Yeah, I'm not pleased about the huge Yahoo! Movies tag in the corner of the screencaps, either. But being as I'm a nerd for representing the movie, and not the advertising materials surrounding them, trailer screencaps remain the way to go.
In the months - nay, years - leading up to its release, The Social Network was repeatedly met with skepticism, sarcasm, and the spawn of the two - snark. Those of us confident in the storytelling powers of Aaron Sorkin and David Fincher repeatedly went to back to the standard line - "It's not really about Facebook, it's about friendship, betrayal, greed." As though we needed an excuse.
The truth is, aside from the obvious notion that a film isn't really about what it's about (who remembers that Chinatown is about a man taking control of public utilities?), it is fascinating material. As Glenn Kenny perfectly put it, why wouldn't you be interested in Facebook, except for the opportunity to place yourself above it? Whether you approve of the brave new world or not (and I say this as someone who would just as soon see the entire Internet implode), Facebook has changed the way people communicate, probably for good. You may not use it, and in a generation it may be gone, but the elaborate network of communication it has established is permanent. And we're right at the beginning of a revolution. There may be more socio-politically relevant stories out there about current issues, but in terms of things that are happening right now that have a lasting impact on who were are as people...why wouldn't you want to see a movie about Facebook?
That the film is also the story of, yes, friendship, betrayal, and greed makes for good, classic drama. Then you have Aaron Sorkin writing it, and whatever his faults, I can't think of any screenwriter who, at the top of his game, can make a movie centered around dorm rooms and depositions more electric. And then there's David Fincher, a director second only to Paul Thomas Anderson among his peers and one of the best working filmmakers, period, deciding to tackle something completely outside of what he's known for. And, as it turns out, succeeding.
And you ask why you'd want to see a movie about Facebook.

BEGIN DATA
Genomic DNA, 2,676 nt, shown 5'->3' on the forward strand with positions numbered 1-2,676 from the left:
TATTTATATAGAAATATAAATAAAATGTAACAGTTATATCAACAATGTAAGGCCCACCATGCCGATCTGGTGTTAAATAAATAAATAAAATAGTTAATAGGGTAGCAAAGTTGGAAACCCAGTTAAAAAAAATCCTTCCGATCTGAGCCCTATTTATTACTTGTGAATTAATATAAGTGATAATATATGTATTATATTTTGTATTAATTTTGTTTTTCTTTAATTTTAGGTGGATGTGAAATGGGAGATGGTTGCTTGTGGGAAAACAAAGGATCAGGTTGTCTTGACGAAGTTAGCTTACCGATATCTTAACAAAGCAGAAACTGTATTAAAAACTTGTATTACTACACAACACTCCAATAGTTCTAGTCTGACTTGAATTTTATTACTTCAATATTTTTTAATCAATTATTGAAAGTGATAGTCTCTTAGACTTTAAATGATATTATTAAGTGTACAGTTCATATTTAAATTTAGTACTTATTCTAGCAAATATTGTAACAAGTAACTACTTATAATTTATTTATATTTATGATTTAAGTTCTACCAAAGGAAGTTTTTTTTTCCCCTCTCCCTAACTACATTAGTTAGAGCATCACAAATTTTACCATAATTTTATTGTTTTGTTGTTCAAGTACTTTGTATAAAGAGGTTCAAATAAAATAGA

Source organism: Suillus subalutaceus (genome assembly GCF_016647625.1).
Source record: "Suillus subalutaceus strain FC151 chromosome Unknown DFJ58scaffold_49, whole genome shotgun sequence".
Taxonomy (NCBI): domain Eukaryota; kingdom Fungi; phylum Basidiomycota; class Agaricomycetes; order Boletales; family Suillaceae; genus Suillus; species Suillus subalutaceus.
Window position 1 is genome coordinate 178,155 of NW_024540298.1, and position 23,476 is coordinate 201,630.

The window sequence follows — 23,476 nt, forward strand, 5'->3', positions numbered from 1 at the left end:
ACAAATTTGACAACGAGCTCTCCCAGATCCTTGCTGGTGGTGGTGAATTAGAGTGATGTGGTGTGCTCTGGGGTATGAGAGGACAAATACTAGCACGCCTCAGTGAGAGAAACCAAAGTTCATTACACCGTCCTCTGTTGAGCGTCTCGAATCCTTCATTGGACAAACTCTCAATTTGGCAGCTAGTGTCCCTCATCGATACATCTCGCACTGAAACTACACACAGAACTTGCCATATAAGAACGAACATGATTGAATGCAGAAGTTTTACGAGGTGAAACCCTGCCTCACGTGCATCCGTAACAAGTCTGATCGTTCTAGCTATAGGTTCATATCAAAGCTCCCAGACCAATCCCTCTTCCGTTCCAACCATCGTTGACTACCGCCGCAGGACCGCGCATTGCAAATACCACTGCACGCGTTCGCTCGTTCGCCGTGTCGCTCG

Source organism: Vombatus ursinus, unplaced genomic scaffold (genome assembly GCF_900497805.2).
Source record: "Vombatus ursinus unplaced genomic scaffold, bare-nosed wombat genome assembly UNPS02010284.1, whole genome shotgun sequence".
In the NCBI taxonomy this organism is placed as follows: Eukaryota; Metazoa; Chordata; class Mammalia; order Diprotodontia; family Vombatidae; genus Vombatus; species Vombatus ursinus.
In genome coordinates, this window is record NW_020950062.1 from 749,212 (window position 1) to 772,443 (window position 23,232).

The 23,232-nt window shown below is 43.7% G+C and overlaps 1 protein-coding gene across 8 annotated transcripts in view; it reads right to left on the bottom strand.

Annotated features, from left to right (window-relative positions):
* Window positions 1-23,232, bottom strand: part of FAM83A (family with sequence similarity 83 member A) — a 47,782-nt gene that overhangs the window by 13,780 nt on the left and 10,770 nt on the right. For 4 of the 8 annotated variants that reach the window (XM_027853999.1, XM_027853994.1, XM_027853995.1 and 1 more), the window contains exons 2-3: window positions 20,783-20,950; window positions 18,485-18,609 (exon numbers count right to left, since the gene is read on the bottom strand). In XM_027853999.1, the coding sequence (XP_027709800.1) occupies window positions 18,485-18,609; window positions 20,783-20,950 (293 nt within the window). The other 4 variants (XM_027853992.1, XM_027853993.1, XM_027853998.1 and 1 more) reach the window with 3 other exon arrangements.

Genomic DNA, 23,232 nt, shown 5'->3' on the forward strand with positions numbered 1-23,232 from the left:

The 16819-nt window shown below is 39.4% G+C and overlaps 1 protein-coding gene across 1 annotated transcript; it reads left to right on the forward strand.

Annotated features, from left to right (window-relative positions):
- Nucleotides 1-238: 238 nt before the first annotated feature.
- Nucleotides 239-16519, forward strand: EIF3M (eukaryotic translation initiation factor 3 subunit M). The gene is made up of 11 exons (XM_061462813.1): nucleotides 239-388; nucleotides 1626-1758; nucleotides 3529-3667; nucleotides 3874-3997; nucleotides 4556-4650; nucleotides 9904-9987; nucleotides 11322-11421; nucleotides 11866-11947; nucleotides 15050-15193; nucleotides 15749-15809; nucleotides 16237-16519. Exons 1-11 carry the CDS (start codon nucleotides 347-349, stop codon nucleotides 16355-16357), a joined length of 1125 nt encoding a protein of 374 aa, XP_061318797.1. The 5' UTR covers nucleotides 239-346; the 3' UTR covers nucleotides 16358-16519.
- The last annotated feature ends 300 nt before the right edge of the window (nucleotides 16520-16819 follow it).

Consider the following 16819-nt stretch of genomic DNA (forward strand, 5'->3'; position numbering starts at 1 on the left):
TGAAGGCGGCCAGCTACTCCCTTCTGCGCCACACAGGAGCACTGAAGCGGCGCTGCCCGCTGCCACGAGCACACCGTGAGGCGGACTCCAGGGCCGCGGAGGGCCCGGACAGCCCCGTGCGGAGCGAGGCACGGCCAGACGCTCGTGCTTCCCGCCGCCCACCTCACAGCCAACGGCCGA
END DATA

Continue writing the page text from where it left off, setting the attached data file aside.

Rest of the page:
Sorkin's script is what keeps this thing dancing, no doubt, and although I shy away from such predictions in the public forum, if there's one award that's locked up this holiday season, it has to be Sorkin's for The Social Network. I've never found any cases against him terribly compelling. Conversations on film are rarely, if ever, interesting when they sound the way people speak in real life, so it is necessary for dialogue to do two things - sound like an outward expression of who this person is (this is totally apart from what they actually say, but is involved solely with how they say it), and communicate what this person wants the world to believe about him or her. And yes, Sorkin has a tendency to have all of his characters speak the same way, but at his worst, he's still ten times more exciting a writer than many with more diversity.
So when, as here, Sorkin gives his characters that needed diversity - of speaking style, of background (social, financial, educational), of goals (immediate or lifelong) - nobody is better able to entertain us solely through the written (or spoken, I suppose) word. And in addition to everything that could be said about the structural and thematic attributes of the screenplay, which are considerable, it is just damned entertaining.
A lot has been said about the film's portrayal of Mark Zuckerberg, and it should come as no surprise that I don't really care how closely it hews to the real guy, specifically how the character plays across generational lines. In an article published yesterday at The New York Times, David Carr wrote that for older generations, Zuckerberg was seen as "a cautionary tale about a callous young man who betrays friends, partners, and principles as he hacks his way to lucre and fame. But many of the generation who grew in a world that Mr. Zuckerberg helped invent will applaud someone who saw his chance and seized it with both hands." While I think placing both readings along generational divides is a little convenient, I do think both readings exist - for me, simultaneously.